Facebook, MySpace, LinkedIn are examples of websites where users build online profiles, share updates about themselves, photos, links, etc. and comment on others’ updates. A key function is the linking to other profiles, which builds one’s social network on a site. Phyzforum and Veterans Health Administration on Facebook are clear examples of healthcare social networks.

PatientsLikeMe, as the name indicates, is a social network platform for patients to communicate and interact. The website offers functions such as “find patients like you,” “explore the treatment reports,” “learn about symptoms,” and “check for your conditions.” It is a good platform for patients or even healthy people to do self-checking when encountering health problems, to explore what medicine would be effective for the condition and seek peer mental support from those who suffer the same problems. According to the founder, PatientsLikeMe is committed to putting patients’ rights and needs in the first place. In that way, social media helps the organization to show care and concern for the patients.

Social media livestreams

Twitch, Periscope, YouTube Livestreaming, Instagram Live Rooms, Facebook Live are examples of networks with broadcasting functions. Live video streams can range from one person showing themselves on their screen to professionally organized panels with multiple speakers. Livestreaming’s popularity exploded during the pandemic when people were stuck at home during lockdowns. Livestreams generally offer the opportunity for users to interact live with the hosts. A hospital system in Oklahoma uses its livestream channel to broadcast its own talk show, “OU Medicine Chat.” Each episode has a single topic, geared toward either other medical professionals or laypeople, and ranges anywhere from 10 minutes to half an hour. The simple format (typically two people in a pleasant sitting area talking with each other) is a great place to start for livestream newbies. Added value of this livestreaming is that you can take questions from the livestream audience.

Media sharing sites

YouTube, TikTok, Flickr, Instagram, and SlideShare are examples of websites where users share photos, videos, and files. Uploads are searchable and often can be downloaded and spread by linking to them in the other three types of social media. This linking could increase the reach of a video/photo exponentially and make it viral. Wellmont Health System and Duke University Medical Center on YouTube are good examples of this category. Inova Health System, a not-for-profit healthcare system based in Northern Virginia, has a YouTube page, a Facebook home page, and a Twitter account. Its YouTube page is extremely successful among all the three social media tools it has adopted. The YouTube page consists of hundreds of videos. The organization posts all kinds of healthcare-related videos to help users to live a better life, for both healthy people as well as patients.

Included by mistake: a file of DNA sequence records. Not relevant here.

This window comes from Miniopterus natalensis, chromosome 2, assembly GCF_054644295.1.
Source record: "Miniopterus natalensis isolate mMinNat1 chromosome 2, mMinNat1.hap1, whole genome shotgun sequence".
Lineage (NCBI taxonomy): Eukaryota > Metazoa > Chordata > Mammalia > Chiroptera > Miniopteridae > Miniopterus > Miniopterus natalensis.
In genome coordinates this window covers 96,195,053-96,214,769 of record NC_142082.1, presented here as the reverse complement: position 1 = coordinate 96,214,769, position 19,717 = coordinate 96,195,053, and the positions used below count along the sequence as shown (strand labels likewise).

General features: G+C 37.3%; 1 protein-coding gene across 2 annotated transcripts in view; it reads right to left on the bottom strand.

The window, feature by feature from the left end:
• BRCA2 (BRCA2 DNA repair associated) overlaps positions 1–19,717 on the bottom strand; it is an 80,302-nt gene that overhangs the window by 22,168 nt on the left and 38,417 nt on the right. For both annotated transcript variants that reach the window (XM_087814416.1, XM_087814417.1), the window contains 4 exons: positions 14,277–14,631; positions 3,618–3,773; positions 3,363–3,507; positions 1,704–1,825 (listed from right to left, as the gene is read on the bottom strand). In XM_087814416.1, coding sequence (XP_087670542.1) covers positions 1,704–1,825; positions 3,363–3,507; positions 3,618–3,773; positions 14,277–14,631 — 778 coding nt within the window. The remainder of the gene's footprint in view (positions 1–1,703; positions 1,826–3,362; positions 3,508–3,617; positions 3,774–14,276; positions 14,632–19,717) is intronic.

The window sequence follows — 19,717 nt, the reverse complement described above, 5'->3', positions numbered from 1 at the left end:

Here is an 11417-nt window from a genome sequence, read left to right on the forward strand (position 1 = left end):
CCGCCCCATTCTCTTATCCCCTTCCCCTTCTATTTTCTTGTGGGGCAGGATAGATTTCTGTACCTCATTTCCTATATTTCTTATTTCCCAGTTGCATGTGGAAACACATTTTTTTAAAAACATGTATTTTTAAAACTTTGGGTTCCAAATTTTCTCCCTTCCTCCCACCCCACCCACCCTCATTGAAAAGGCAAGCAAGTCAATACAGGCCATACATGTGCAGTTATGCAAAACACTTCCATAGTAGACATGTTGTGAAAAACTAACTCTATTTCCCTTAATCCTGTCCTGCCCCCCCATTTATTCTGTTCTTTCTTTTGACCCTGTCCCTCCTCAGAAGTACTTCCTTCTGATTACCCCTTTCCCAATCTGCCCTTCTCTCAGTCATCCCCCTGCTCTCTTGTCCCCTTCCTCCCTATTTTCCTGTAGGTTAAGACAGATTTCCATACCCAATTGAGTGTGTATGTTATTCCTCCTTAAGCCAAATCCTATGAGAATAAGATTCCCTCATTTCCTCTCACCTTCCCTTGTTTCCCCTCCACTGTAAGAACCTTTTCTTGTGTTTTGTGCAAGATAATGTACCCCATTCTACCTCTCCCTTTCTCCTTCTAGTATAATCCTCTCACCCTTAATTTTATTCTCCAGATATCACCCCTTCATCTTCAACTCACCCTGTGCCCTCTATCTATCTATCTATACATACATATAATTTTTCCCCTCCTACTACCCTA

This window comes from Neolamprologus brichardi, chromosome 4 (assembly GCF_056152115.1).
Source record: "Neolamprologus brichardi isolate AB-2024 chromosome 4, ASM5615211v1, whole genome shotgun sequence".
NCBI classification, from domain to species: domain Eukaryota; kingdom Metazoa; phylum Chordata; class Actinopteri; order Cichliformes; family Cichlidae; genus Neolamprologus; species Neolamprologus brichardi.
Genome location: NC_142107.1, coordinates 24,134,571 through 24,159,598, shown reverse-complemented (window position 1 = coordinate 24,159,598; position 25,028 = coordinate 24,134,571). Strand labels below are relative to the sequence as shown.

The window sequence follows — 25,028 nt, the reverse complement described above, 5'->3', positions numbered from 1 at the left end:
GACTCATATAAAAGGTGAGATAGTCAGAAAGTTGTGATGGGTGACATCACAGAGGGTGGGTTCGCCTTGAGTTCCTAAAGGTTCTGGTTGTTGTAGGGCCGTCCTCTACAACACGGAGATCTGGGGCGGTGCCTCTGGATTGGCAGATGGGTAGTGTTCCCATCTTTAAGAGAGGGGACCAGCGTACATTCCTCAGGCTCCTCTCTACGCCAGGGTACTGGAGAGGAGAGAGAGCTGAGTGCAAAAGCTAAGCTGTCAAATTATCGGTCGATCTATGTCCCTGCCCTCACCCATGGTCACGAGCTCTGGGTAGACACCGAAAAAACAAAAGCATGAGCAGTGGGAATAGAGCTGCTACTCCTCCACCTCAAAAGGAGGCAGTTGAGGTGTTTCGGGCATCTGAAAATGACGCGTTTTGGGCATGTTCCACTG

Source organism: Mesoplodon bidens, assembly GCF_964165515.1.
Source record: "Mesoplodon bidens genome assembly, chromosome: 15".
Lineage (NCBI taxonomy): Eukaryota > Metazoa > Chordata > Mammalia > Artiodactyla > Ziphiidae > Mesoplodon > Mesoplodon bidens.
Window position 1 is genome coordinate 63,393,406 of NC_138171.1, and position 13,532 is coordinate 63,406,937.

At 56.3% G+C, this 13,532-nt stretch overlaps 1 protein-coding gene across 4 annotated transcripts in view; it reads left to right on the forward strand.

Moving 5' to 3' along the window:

Closed/private community social media platforms

Sermo, Discourse, Slack, Facebook Groups can create communities, with the possibility of requiring registration or other screening measures for members. Creators can use private groups to bring members of their community together to bond over shared challenges, help answer each other’s questions, and feel a sense of professional belonging. Many groups (especially on Facebook) require members to answer a few questions before joining to screen out spammers. Sermo perhaps is the most popular site for healthcare providers on the web today. Sermo is focused on connecting “verified and credentialed” physicians from around the world in 150 countries, with plans to expand even further globally. Doctors can ask their peers anonymous questions regarding patient care in this “virtual doctors lounge.” Currently, the site has over 800,000 users.

Disappearing content formats

Snapchat, Instagram Stories, Facebook Stories, and LinkedIn Stories are used for sending ephemeral messages such as announcements, limited edition items, or live events privately and publishing timely, in-the-moment content for all followers to view for up to 24 hours. Snapchat has proven to be a good fit for medical professionals who want to tell a story and educate their audience at the same time. One real-world example of this is in plastic surgery. Plastic surgeons are using Snapchat as educational tools about the surgeries themselves (the content of which can be graphic at times). Unlike Instagram, which has a reputation for blocking explicit content, Snapchat users have access to raw surgical content, and they are eating it up. Snapchat also allows medical spas and plastic surgeons to post before and after pictures (with patient consent, of course), giving those physicians another avenue to connect with current and prospective patients.